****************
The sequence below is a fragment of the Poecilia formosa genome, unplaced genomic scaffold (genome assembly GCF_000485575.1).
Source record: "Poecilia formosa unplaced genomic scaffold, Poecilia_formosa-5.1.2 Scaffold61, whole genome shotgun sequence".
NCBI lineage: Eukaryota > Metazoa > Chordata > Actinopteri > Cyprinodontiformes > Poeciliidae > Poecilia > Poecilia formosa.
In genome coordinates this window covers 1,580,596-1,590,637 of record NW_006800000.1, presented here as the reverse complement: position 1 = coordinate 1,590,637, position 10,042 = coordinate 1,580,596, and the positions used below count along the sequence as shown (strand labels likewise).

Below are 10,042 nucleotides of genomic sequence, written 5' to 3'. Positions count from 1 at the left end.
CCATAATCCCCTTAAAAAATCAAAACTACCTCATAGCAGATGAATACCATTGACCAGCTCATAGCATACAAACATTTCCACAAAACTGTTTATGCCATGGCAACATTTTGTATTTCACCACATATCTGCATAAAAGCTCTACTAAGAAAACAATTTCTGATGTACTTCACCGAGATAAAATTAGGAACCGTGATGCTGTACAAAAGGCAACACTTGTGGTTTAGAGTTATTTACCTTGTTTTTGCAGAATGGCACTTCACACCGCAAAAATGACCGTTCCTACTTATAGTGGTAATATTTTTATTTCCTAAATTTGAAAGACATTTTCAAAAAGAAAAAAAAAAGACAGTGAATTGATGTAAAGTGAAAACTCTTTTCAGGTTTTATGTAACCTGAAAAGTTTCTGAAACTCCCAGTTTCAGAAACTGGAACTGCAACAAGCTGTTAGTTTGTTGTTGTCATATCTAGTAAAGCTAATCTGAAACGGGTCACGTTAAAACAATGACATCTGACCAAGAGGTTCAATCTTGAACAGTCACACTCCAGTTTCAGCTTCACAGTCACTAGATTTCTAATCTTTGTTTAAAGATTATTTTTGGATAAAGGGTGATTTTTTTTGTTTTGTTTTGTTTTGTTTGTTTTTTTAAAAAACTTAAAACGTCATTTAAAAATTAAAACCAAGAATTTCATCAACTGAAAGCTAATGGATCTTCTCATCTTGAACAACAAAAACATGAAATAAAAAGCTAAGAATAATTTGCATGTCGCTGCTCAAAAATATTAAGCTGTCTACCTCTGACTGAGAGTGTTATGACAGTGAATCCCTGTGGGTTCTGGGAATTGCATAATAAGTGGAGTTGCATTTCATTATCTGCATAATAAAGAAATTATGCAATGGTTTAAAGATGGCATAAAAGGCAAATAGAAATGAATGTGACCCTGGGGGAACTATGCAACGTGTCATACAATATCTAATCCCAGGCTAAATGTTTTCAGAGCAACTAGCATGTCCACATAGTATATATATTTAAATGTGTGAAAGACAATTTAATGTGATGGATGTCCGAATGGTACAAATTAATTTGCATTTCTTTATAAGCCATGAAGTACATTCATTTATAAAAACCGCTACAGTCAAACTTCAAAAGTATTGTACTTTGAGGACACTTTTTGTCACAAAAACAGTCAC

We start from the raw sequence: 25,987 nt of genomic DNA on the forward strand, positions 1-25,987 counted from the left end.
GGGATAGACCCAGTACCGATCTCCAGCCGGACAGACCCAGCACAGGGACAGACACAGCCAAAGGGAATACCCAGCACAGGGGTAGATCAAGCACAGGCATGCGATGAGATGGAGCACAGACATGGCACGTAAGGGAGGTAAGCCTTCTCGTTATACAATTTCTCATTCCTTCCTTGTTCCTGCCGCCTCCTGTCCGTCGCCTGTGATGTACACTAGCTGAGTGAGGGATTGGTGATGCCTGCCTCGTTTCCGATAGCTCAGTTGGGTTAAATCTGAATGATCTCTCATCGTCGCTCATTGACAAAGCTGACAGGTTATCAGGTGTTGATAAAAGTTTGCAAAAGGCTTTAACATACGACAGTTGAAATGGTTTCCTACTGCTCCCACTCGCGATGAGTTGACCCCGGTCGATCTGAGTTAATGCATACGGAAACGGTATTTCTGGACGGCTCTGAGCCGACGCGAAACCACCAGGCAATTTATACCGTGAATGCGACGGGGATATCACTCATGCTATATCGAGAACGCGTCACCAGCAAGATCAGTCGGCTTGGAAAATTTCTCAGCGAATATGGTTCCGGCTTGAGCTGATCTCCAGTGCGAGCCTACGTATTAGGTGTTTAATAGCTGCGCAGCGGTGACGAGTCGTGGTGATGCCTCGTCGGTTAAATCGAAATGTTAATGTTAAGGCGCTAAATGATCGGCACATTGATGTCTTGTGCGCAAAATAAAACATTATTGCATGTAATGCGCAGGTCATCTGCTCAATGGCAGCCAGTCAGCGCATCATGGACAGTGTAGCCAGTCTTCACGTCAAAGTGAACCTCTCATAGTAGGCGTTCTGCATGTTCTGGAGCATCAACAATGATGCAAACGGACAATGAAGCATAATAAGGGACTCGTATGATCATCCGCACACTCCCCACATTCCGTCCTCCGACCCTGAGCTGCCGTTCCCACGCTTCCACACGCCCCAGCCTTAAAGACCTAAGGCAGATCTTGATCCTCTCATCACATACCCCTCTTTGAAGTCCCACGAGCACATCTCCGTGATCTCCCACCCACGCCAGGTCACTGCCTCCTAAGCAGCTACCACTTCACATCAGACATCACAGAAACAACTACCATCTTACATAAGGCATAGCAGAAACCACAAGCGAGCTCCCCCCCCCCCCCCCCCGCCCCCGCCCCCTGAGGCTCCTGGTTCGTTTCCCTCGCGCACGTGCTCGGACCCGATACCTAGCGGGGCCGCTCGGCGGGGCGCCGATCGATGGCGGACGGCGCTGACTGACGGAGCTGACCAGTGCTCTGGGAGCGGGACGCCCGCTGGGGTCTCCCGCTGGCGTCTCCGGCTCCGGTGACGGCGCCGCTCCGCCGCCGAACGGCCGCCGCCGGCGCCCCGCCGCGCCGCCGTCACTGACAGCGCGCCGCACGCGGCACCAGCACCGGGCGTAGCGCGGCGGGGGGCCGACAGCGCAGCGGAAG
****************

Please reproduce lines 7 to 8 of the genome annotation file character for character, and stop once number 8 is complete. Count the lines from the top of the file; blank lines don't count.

We start from the raw sequence: 25,987 nt of genomic DNA on the forward strand, positions 1-25,987 counted from the left end.
GGGATAGACCCAGTACCGATCTCCAGCCGGACAGACCCAGCACAGGGACAGACACAGCCAAAGGGAATACCCAGCACAGGGGTAGATCAAGCACAGGCATGCGATGAGATGGAGCACAGACATGGCACGTAAGGGAGGTAAGCCTTCTCGTTATACAATTTCTCATTCCTTCCTTGTTCCTGCCGCCTCCTGTCCGTCGCCTGTGATGTACACTAGCTGAGTGAGGGATTGGTGATGCCTGCCTCGTTTCCGATAGCTCAGTTGGGTTAAATCTGAATGATCTCTCATCGTCGCTCATTGACAAAGCTGACAGGTTATCAGGTGTTGATAAAAGTTTGCAAAAGGCTTTAACATACGACAGTTGAAATGGTTTCCTACTGCTCCCACTCGCGATGAGTTGACCCCGGTCGATCTGAGTTAATGCATACGGAAACGGTATTTCTGGACGGCTCTGAGCCGACGCGAAACCACCAGGCAATTTATACCGTGAATGCGACGGGGATATCACTCATGCTATATCGAGAACGCGTCACCAGCAAGATCAGTCGGCTTGGAAAATTTCTCAGCGAATATGGTTCCGGCTTGAGCTGATCTCCAGTGCGAGCCTACGTATTAGGTGTTTAATAGCTGCGCAGCGGTGACGAGTCGTGGTGATGCCTCGTCGGTTAAATCGAAATGTTAATGTTAAGGCGCTAAATGATCGGCACATTGATGTCTTGTGCGCAAAATAAAACATTATTGCATGTAATGCGCAGGTCATCTGCTCAATGGCAGCCAGTCAGCGCATCATGGACAGTGTAGCCAGTCTTCACGTCAAAGTGAACCTCTCATAGTAGGCGTTCTGCATGTTCTGGAGCATCAACAATGATGCAAACGGACAATGAAGCATAATAAGGGACTCGTATGATCATCCGCACACTCCCCACATTCCGTCCTCCGACCCTGAGCTGCCGTTCCCACGCTTCCACACGCCCCAGCCTTAAAGACCTAAGGCAGATCTTGATCCTCTCATCACATACCCCTCTTTGAAGTCCCACGAGCACATCTCCGTGATCTCCCACCCACGCCAGGTCACTGCCTCCTAAGCAGCTACCACTTCACATCAGACATCACAGAAACAACTACCATCTTACATAAGGCATAGCAGAAACCACAAGCGAGCTCCCCCCCCCCCCCCCCCGCCCCCGCCCCCTGAGGCTCCTGGTTCGTTTCCCTCGCGCACGTGCTCGGACCCGATACCTAGCGGGGCCGCTCGGCGGGGCGCCGATCGATGGCGGACGGCGCTGACTGACGGAGCTGACCAGTGCTCTGGGAGCGGGACGCCCGCTGGGGTCTCCCGCTGGCGTCTCCGGCTCCGGTGACGGCGCCGCTCCGCCGCCGAACGGCCGCCGCCGGCGCCCCGCCGCGCCGCCGTCACTGACAGCGCGCCGCACGCGGCACCAGCACCGGGCGTAGCGCGGCGGGGGGCCGACAGCGCAGCGGAAG